A summit meeting between Jean Paul Gaultier and Beth Ditto
They met at a concert; fell in love at a fashion show… Singer Beth Ditto and couturier Jean Paul Gaultier share the secrets behind their complicity with Numéro.
Numéro: How did you meet each other?
Beth Ditto: Darling! But where the hell did I meet him? [laughs]
Jean Paul Gaultier: The first time I saw Beth was at her concert in the Bataclan six years ago. I was captivated! I already knew the music by her group Gossip, and I’d read a couple of things about her in the press that amused me. I found this character absolutely fascinating. Her show at the Batalclan lived up to her sulphurous image: she commanded the stage, in all her glorious largesse, beauty, energy and power. With her very own sort of seductiveness. I remember how at one point she came down off the stage and walked among the audience. She brushed past me and I was electrified. I quickly invited her to my next fashion show.
BD: Jean Paul is a cool punk, everyone knows that. I didn’t know him personally when he invited me to his show, but he was one of the few fashion designers I’d already heard of. And that’s saying a lot. In the depths of the American sticks where I come from, if you said “Linda Evangelista”, you’d get answered back, “What? Who's that? Linda Ebaptista? Linda Elangibattista? Linda Giamiabibattista?” When I finally managed to extricate myself from that backwater and started to get known, people never stopped asking me, “So you going to Fashion Week?” I had absolutely no idea what they were talking about, so I’d just say yeah, like an idiot and I ended up at Jean Paul’s show.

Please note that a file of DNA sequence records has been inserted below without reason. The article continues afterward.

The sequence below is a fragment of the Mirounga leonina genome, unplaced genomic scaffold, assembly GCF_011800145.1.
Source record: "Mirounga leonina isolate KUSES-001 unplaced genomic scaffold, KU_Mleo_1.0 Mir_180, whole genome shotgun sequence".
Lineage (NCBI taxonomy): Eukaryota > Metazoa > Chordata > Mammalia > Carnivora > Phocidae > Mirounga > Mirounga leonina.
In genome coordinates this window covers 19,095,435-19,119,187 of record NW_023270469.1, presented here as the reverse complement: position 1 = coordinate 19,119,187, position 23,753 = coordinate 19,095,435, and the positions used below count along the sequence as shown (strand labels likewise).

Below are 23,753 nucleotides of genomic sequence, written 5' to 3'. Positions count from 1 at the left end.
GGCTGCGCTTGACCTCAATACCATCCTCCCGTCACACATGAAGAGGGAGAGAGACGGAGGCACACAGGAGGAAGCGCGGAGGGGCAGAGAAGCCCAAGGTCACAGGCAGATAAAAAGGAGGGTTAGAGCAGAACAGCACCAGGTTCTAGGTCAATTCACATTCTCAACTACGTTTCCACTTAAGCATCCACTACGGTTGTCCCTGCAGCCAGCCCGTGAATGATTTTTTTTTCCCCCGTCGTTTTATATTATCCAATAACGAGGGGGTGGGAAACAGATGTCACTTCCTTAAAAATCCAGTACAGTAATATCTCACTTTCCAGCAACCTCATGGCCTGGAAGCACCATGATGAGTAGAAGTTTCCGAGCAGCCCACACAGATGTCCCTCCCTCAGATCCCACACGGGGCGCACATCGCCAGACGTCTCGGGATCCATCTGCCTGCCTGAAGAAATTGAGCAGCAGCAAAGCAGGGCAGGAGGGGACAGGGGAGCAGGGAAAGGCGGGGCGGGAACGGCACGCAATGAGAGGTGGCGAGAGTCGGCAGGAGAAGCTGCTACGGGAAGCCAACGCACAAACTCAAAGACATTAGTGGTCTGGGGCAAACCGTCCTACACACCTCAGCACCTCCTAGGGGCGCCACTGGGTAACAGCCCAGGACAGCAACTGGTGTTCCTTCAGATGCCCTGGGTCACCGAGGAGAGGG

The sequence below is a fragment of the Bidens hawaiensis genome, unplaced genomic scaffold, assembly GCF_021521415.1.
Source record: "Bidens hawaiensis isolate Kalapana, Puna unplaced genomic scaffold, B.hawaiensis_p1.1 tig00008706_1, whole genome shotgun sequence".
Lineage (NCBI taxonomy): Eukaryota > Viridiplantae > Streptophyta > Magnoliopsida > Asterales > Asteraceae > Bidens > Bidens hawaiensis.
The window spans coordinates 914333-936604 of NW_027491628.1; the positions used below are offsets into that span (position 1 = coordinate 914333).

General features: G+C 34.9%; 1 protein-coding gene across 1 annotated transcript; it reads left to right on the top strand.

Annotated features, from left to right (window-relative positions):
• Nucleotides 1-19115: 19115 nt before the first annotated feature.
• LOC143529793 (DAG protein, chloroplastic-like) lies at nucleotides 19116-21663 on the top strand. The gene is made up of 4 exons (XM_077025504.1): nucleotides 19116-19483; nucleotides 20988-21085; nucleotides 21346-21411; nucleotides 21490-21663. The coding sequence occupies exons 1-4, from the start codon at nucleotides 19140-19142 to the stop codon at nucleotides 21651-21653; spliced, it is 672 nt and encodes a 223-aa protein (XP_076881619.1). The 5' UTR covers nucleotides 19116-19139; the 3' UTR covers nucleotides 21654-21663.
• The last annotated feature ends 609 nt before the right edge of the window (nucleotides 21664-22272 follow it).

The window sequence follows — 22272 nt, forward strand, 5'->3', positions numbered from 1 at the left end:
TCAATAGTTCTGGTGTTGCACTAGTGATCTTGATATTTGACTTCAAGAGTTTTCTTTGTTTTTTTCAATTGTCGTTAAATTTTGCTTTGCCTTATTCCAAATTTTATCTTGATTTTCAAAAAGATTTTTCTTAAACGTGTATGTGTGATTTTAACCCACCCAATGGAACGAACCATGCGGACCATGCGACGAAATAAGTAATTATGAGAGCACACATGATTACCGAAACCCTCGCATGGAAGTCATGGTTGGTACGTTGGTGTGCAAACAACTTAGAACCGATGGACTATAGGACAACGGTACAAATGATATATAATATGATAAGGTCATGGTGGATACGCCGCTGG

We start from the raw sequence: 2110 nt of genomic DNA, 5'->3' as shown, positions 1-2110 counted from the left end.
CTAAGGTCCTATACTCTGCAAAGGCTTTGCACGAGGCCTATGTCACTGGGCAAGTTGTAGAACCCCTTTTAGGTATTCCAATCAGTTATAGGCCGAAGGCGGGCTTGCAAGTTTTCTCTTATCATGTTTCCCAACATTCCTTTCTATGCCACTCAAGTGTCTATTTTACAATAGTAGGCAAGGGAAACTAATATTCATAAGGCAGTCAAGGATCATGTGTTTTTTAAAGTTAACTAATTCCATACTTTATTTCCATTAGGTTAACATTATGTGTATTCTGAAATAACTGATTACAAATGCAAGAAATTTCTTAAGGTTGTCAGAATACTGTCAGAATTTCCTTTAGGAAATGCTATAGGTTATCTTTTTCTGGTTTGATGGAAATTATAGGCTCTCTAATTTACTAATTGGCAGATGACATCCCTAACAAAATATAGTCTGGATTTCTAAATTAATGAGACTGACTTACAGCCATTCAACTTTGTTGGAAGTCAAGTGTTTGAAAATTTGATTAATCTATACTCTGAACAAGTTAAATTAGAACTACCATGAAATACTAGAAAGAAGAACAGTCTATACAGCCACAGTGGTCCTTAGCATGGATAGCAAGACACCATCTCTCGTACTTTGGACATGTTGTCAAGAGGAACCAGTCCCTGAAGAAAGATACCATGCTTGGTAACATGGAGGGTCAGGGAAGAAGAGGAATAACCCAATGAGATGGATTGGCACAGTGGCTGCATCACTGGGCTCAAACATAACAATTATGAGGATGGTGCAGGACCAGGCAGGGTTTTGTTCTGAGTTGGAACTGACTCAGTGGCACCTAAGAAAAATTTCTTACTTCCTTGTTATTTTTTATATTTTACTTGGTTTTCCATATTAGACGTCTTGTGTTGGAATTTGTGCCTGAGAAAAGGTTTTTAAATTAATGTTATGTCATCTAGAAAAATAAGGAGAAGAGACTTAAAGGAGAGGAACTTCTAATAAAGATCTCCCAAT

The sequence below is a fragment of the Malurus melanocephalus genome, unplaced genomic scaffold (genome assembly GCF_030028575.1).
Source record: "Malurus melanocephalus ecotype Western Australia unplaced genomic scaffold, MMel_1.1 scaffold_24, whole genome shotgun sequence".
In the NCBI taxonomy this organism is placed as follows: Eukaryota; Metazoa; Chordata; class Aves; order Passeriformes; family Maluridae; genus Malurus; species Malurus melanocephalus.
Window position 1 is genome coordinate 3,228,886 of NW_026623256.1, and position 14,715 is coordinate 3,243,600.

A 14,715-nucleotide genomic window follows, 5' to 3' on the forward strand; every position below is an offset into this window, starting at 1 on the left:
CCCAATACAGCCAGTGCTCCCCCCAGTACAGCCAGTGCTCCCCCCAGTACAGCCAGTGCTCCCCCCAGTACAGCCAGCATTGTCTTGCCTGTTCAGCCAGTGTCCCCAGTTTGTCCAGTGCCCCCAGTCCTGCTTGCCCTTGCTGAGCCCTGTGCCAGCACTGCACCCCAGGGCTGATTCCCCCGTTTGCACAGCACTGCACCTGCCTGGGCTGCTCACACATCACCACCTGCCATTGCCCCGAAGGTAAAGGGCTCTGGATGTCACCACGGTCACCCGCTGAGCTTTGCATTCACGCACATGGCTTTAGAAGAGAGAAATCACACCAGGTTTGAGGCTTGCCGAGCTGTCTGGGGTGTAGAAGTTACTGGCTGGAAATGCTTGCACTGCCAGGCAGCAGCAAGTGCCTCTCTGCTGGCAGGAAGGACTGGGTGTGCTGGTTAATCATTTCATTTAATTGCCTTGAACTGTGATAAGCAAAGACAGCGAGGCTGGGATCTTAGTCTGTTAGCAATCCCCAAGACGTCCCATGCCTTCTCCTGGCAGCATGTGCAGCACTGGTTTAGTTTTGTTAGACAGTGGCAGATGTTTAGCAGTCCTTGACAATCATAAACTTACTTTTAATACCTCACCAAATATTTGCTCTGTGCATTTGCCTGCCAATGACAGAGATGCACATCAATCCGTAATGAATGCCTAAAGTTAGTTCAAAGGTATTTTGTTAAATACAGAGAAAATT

Jean Paul, what gave you the idea of having Beth on the runway for your spring-summer 2011 ready-to-wear show?
J. P. G.: It was a time when models were getting thinner and thinner, it was bordering on anorexia and wasn’t good to watch. Suddenly I had the impression that I wasn’t dressing them, but more covering them up to hide their modesty and emaciated bodies. So it was just the right moment to show someone who was glamourous and happy with their curves.